Good bye my good friend. Till we meet again.

Saturday, July 4, 2009

The completness

The completness of the Richard Stallman's conference is amazing. It has laughs, tears, drama, religion and even music. You name it.

Sunday, April 26, 2009

Why isn't there a problem to be Konquered

Recently there's been a couple of posts by Kyle Cunningham suggesting, for the n-th time, that KHTML should be dropped.
That seems to be a recurring topic in the planet, and already some answers have appeared to the most recently discussion, both of which shows that people is tired of that topic, of course by people I mean, in this case, Benoit Jacob the writer of both posts and also those who have answered the very same question in the past. Of course I must disagree with him in one central point: every opinion should be heard and as such no policies should be applied to the PlanetKde.
So in my opinion, why isn't there a problem to be konquered? well simply because Konqueror, and KHTML by extent, is being maintained. So?, that's it?, yes, basically. We can elaborate it more: Konqueror and KHTML offer the integration with KDE that Webkit lacks, and, if we can believe the opinion of a KHTML developer whom I discussed during the last akademy, actually has a cleaner codebase.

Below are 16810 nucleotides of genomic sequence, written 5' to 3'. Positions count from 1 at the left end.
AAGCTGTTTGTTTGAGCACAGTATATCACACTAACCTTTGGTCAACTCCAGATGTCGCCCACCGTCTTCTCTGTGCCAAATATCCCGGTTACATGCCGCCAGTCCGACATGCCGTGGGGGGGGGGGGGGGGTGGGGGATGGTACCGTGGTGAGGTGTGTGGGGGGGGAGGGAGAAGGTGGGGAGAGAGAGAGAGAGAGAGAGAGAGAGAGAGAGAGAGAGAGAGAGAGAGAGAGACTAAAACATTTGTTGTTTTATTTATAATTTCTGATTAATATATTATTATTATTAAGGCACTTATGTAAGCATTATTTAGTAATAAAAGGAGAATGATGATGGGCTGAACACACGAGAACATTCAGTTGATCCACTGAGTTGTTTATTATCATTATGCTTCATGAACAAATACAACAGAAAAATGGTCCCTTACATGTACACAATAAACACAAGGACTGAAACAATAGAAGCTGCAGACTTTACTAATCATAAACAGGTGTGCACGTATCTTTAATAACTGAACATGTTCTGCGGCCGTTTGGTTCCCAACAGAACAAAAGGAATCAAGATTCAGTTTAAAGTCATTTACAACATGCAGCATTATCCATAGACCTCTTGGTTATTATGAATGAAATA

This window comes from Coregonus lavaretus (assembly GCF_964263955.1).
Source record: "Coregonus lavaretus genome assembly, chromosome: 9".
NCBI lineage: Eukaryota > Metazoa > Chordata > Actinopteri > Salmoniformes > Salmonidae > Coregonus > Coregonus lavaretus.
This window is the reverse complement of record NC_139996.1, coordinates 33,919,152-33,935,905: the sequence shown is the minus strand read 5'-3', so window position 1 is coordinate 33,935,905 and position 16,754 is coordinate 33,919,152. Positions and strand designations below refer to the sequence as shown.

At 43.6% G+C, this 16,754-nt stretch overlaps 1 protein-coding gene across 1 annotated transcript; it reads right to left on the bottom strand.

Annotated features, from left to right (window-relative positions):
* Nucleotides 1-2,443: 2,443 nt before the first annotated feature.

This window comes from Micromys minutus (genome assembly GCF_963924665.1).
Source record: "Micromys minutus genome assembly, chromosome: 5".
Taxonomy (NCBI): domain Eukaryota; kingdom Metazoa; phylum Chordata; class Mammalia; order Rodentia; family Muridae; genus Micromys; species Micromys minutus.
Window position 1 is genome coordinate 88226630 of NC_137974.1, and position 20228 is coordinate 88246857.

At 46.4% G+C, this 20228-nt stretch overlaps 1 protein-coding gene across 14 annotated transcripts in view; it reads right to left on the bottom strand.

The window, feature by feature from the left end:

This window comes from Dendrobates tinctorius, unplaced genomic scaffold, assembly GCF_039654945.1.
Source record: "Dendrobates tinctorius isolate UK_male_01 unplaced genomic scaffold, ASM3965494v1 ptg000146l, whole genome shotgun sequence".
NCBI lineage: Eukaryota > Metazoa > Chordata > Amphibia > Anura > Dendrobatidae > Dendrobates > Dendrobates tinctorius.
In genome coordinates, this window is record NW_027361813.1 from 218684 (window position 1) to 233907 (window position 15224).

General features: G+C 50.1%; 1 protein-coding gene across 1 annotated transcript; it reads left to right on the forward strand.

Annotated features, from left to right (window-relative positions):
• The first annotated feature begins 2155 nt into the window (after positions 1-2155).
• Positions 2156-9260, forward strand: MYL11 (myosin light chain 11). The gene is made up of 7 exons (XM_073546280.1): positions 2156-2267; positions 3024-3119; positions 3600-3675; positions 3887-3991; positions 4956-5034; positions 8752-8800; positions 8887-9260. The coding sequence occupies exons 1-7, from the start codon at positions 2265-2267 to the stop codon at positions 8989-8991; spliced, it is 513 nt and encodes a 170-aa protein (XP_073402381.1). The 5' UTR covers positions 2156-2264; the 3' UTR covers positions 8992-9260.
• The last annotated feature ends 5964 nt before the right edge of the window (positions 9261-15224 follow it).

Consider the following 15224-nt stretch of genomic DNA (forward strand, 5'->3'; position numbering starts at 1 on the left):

I'm not saying that the points raised by Kyle Cunningham aren't valid, but they've been answered over and over in the past. And, to be honest, this is Open Source Software after all, not because someone decide to let die a project it will actually die. In the end, those who code have the last word, and are those who decide whether to continue or drop the towel. Right now the KHTML developers have decided to continue, and actually I'm trying to join them, but I should tell you in a later post; so please stop trying to hurt the community. Either that or work in your own alternative, if such a project is proven to be more viable, then the community will stand by it. Yes, in that aspect I agree with Benoit Jacob.